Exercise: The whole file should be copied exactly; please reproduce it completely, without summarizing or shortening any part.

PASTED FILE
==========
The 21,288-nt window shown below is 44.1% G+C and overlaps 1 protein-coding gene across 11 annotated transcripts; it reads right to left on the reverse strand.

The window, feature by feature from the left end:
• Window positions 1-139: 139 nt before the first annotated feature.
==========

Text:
The 21,288-nt window shown below is 44.1% G+C and overlaps 1 protein-coding gene across 11 annotated transcripts; it reads right to left on the reverse strand.

The window, feature by feature from the left end:
• Window positions 1-139: 139 nt before the first annotated feature.